ExtensionFM is a Chrome extension that automatically scrubs the websites you visit, finds embedded music, and adds it to a library of online music.Dan Kantor, the man behind de.licio.us's Playtagger and Firefox extension, has brought us a new toy to play with that literally makes the web your musical oyster.
As time has gone on, we've found fewer and fewer reasons to actually download music and ExtensionFM gives us one less.
Kantor has done some big things in online music over the years. He created Playtagger, a music player that made mp3 bookmarks in de.licio.us playable right there on the page, and founded Streampad, a social web-scale music application that was acquired by AOL in 2008. If you use the Firefox plug-in for Delicious, Kantor built that too. Until 2009, he was the product director of AOL Music and now he brings us ExtensionFM.
Kantor pre-released the music plugin just over two weeks ago with little to-do, but we can't get enough of it. ExtensionFM runs quietly in the background as you browse, collecting any and all tracks and archiving them. If you decide you'd like to listen as you go, you can simply click on the icon and play individual songs, queue songs, or play or queue them all. If you decide that you like a song enough to own it, you can simply right click on it and chose "Buy", which sends you to the song on Amazon. But even if that were to not work, the program keeps the link to the site where it originally found the song.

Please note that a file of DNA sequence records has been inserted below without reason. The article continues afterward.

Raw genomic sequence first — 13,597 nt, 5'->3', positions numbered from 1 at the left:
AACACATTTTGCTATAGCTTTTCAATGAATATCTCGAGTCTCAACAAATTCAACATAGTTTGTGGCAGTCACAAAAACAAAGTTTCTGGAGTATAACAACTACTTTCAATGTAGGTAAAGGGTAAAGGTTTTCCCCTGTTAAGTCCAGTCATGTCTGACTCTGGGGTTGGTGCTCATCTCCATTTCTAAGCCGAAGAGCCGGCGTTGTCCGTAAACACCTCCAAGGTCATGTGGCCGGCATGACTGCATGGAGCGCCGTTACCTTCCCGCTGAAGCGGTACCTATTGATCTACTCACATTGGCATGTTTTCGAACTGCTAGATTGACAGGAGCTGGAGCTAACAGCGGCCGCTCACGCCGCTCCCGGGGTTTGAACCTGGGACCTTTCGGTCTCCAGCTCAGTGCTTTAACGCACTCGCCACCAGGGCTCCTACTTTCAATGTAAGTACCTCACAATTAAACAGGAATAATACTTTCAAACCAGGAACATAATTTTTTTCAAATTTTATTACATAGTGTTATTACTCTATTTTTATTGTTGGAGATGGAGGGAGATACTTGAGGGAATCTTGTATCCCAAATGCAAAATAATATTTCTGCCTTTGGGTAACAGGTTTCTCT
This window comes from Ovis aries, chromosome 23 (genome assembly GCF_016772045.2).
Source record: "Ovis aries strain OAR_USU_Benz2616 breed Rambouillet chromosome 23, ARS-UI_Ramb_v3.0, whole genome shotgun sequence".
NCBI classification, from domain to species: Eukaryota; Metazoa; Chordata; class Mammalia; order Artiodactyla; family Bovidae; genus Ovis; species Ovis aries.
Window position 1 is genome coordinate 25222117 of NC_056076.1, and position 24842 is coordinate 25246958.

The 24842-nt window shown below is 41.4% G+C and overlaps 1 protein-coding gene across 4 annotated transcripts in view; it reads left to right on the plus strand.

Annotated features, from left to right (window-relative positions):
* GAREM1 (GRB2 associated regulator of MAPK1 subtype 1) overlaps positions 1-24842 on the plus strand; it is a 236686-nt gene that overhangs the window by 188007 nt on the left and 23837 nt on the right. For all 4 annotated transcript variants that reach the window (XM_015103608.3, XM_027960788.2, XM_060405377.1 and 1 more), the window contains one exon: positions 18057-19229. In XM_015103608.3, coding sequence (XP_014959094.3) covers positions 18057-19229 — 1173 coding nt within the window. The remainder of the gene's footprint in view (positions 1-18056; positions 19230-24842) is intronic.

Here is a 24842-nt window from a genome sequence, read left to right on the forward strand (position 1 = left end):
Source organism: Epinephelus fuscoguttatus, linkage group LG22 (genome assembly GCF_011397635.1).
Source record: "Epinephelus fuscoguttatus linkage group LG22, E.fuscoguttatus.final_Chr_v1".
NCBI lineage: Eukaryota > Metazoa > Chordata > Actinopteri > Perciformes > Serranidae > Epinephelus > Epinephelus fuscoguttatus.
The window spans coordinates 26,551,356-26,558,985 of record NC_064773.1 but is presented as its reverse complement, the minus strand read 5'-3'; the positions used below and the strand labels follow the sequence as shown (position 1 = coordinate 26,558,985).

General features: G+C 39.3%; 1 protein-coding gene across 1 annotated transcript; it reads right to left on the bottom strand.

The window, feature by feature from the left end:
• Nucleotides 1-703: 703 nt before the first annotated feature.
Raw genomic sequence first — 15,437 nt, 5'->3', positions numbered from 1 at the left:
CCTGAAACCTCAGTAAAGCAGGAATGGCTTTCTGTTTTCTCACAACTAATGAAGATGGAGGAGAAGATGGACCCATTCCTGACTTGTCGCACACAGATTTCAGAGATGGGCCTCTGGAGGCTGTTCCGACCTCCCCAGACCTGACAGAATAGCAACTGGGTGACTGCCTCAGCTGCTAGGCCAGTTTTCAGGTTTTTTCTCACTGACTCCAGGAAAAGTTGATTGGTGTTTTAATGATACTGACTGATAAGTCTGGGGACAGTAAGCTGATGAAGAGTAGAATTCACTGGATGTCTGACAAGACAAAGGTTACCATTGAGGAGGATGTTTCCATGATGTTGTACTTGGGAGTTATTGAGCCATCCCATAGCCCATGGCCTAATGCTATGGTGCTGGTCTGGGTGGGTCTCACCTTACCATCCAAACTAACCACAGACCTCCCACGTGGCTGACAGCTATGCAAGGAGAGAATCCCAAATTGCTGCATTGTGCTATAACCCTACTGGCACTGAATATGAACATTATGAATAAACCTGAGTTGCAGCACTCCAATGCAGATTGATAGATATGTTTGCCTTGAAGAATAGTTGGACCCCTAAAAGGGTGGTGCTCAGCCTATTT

Then, when you switch over to the full screen extension, all of the tracks you've discovered while browsing are neatly organized by artist, album, track name and even the site where it was originally discovered, with a link, so you can go back and find out more about tracks you like.
When you first start up ExtensionFM, it has six featured sites, including Spinner, Live Music Archive, Pitchfork, Stereogum, Daytrotter and Tuneage, making it easy to get going.
What's even more, ExtensionFM will let you "scrobble" to Last.fm, which means it will follow along and keep track of your music listening habits and send them to your Last.fm account.
We got in touch with Kantor this afternoon and he told us that he does have plans to make ExtensionFM available as a Firefox add-on at some point in the future, but for now it is only available for Chrome. He also said that right now, music can only be played when the user is online, but that offline playing is another feature they're looking into.
Because we have a supply of just 50 beta invite codes, we've put information on how to get your invite on our Facebook page. Head there now to be one of the lucky few, and if you're so inclined, we'd love it if you added us to your Facebook friends, as well!